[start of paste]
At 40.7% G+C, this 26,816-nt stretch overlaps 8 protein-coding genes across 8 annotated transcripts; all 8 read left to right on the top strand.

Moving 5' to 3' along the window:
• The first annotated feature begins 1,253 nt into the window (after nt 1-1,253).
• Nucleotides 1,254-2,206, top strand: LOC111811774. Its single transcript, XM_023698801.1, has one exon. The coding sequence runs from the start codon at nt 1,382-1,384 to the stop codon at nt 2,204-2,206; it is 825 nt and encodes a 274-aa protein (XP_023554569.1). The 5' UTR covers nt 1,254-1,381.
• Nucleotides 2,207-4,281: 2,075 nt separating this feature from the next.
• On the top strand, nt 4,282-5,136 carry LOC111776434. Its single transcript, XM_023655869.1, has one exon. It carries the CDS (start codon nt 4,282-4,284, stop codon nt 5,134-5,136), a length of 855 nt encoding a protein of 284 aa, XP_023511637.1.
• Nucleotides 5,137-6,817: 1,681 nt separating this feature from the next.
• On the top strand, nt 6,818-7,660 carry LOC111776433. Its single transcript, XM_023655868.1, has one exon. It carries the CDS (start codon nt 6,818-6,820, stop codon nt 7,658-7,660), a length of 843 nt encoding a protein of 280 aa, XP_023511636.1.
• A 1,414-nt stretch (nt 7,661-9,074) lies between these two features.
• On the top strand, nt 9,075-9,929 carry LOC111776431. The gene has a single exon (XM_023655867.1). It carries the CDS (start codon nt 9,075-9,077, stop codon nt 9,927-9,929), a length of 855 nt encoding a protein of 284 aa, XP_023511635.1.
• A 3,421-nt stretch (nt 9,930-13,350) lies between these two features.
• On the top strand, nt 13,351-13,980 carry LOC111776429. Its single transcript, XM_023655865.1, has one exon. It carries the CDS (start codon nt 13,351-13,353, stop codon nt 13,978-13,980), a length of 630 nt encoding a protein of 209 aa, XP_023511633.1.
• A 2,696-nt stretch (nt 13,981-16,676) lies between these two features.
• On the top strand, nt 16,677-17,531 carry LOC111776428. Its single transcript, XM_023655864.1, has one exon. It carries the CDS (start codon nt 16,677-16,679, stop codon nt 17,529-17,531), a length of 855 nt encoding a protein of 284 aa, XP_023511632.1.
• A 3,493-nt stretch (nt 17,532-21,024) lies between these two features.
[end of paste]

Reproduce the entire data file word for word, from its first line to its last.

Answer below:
At 40.7% G+C, this 26,816-nt stretch overlaps 8 protein-coding genes across 8 annotated transcripts; all 8 read left to right on the top strand.

Moving 5' to 3' along the window:
• The first annotated feature begins 1,253 nt into the window (after nt 1-1,253).
• Nucleotides 1,254-2,206, top strand: LOC111811774. Its single transcript, XM_023698801.1, has one exon. The coding sequence runs from the start codon at nt 1,382-1,384 to the stop codon at nt 2,204-2,206; it is 825 nt and encodes a 274-aa protein (XP_023554569.1). The 5' UTR covers nt 1,254-1,381.
• Nucleotides 2,207-4,281: 2,075 nt separating this feature from the next.
• On the top strand, nt 4,282-5,136 carry LOC111776434. Its single transcript, XM_023655869.1, has one exon. It carries the CDS (start codon nt 4,282-4,284, stop codon nt 5,134-5,136), a length of 855 nt encoding a protein of 284 aa, XP_023511637.1.
• Nucleotides 5,137-6,817: 1,681 nt separating this feature from the next.
• On the top strand, nt 6,818-7,660 carry LOC111776433. Its single transcript, XM_023655868.1, has one exon. It carries the CDS (start codon nt 6,818-6,820, stop codon nt 7,658-7,660), a length of 843 nt encoding a protein of 280 aa, XP_023511636.1.
• A 1,414-nt stretch (nt 7,661-9,074) lies between these two features.
• On the top strand, nt 9,075-9,929 carry LOC111776431. The gene has a single exon (XM_023655867.1). It carries the CDS (start codon nt 9,075-9,077, stop codon nt 9,927-9,929), a length of 855 nt encoding a protein of 284 aa, XP_023511635.1.
• A 3,421-nt stretch (nt 9,930-13,350) lies between these two features.
• On the top strand, nt 13,351-13,980 carry LOC111776429. Its single transcript, XM_023655865.1, has one exon. It carries the CDS (start codon nt 13,351-13,353, stop codon nt 13,978-13,980), a length of 630 nt encoding a protein of 209 aa, XP_023511633.1.
• A 2,696-nt stretch (nt 13,981-16,676) lies between these two features.
• On the top strand, nt 16,677-17,531 carry LOC111776428. Its single transcript, XM_023655864.1, has one exon. It carries the CDS (start codon nt 16,677-16,679, stop codon nt 17,529-17,531), a length of 855 nt encoding a protein of 284 aa, XP_023511632.1.
• A 3,493-nt stretch (nt 17,532-21,024) lies between these two features.